The only piece of evidence offered so far to the public came at the Sarasota City Commission meeting on April 16, when a cousin and friend of the survivors came forward during a speak out for justice for Chad Washington. The young woman provided photos to the City Commissioners that showed Officer Vermillion and Officer Torres, without any apparent injuries, right after Trebbles drove away from Janie’s Garden. To her knowledge, the teens were unarmed and most likely afraid.

The fight for justice continues

That night at City Hall, McMillan, her children and supporters sat at the table across from city commissioners and again demanded justice and reforms.

McMillan addresses the city commissioners

“We demand that you, the commission for this city, do the right thing. Hold the Sarasota Police Department accountable,” said Ruth Beltran, a member of Party for Socialism and Liberation and ANSWER Suncoast. “We demand independent community oversight and control of the police, to include the use of body cameras and dash cameras for each gang-member of the Sarasota Police Department.”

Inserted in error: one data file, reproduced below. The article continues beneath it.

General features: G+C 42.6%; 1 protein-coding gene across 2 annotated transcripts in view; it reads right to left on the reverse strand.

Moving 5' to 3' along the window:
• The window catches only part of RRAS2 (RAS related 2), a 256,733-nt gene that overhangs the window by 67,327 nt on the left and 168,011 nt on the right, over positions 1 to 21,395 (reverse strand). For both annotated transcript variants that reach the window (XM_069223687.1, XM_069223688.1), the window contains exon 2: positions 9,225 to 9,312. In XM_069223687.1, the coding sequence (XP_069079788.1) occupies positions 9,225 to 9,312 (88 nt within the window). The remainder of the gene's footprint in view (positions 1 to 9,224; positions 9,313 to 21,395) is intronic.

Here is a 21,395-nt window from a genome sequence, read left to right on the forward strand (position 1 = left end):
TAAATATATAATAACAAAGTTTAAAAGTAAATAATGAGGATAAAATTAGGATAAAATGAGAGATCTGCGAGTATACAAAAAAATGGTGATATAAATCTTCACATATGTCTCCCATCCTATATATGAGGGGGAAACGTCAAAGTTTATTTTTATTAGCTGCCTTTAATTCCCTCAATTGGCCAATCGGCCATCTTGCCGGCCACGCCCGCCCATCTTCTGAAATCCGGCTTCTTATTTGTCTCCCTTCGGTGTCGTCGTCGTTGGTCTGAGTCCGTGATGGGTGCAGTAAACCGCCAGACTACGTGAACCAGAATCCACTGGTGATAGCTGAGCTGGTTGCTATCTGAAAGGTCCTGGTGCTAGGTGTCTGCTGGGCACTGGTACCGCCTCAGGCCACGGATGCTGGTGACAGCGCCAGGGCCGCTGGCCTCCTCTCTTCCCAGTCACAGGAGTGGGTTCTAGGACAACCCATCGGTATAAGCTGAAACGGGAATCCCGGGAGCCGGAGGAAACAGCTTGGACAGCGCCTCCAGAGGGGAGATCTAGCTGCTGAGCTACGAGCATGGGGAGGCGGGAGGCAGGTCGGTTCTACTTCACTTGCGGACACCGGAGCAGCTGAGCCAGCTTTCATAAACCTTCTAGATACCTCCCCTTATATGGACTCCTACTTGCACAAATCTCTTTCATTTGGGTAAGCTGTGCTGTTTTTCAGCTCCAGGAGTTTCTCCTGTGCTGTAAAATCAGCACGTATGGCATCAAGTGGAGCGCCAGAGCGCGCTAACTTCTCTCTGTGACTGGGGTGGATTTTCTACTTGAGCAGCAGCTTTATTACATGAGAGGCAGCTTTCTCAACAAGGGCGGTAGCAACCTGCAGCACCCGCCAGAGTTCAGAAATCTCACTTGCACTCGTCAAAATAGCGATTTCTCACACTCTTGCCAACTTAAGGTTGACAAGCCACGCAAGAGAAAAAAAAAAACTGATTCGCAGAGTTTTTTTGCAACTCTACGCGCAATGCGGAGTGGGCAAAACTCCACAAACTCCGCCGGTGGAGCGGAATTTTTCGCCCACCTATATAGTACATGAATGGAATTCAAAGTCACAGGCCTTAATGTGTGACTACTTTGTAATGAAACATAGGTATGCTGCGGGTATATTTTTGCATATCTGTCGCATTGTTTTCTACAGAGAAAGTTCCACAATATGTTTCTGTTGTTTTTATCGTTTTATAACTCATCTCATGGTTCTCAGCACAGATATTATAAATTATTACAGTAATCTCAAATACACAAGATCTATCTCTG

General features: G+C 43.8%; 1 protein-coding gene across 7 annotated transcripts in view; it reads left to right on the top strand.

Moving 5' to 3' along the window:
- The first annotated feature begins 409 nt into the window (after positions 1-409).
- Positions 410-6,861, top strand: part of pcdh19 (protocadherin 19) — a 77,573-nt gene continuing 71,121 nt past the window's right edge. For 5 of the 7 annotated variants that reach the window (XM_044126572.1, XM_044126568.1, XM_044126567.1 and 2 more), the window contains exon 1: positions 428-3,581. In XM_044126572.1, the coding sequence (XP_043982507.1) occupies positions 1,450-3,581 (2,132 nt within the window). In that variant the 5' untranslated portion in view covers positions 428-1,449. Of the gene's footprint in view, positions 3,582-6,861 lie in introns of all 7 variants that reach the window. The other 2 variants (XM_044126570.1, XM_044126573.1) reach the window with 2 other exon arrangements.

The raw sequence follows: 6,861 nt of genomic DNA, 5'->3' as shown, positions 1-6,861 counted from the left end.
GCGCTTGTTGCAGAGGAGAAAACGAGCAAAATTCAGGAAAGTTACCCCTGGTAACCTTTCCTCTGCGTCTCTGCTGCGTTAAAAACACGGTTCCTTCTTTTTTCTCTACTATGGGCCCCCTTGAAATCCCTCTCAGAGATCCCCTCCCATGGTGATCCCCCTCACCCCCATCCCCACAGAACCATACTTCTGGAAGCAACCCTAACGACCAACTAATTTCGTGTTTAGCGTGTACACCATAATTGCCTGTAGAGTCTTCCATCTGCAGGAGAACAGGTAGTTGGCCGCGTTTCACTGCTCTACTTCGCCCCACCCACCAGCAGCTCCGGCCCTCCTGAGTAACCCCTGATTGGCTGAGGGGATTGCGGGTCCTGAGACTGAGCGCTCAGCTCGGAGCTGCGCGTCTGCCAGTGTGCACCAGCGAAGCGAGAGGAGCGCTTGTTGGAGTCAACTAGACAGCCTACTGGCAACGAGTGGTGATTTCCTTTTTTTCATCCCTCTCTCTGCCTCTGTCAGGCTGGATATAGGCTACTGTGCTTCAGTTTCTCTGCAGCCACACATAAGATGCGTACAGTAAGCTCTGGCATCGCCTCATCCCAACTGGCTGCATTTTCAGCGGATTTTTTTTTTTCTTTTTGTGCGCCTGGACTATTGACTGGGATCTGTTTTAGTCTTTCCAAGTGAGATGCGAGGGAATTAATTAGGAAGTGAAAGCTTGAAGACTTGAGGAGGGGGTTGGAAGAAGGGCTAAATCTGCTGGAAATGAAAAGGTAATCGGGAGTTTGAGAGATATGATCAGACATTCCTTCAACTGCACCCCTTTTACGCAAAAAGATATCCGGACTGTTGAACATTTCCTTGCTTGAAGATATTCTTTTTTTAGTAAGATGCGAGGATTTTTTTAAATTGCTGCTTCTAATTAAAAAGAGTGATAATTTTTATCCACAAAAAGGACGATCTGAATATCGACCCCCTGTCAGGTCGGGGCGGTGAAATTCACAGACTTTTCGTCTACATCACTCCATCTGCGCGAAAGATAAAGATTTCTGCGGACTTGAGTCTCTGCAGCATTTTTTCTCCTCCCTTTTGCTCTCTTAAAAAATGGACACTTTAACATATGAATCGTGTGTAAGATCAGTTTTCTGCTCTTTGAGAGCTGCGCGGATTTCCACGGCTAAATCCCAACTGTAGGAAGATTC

“Chief DiPino arrived in Sarasota with…a four-generation-deep family legacy in both the city and county of Baltimore police departments,” said Shakira Refos, speaking on behalf of Black Lives Matter Manasota. “What we now know about policing practices in Baltimore should give us pause in order to ask ourselves if Baltimore police company culture should be informing and training the officers [in Sarasota].”

McMillan recounted how the attack on her fiancé was a “nightmare,” with police charging into the home unexpected, unannounced and instantly unleashing violence, traumatizing her children. She also told commissioners that Officer Vermillion had been in previous encounters with Washington, including earlier that day at a bus stop. “This officer has some type of vendetta with Chad,” said McMillan.

“Chad needs justice and the charges need to be dropped. The officers need to be fired. And the Chief as well,” she said.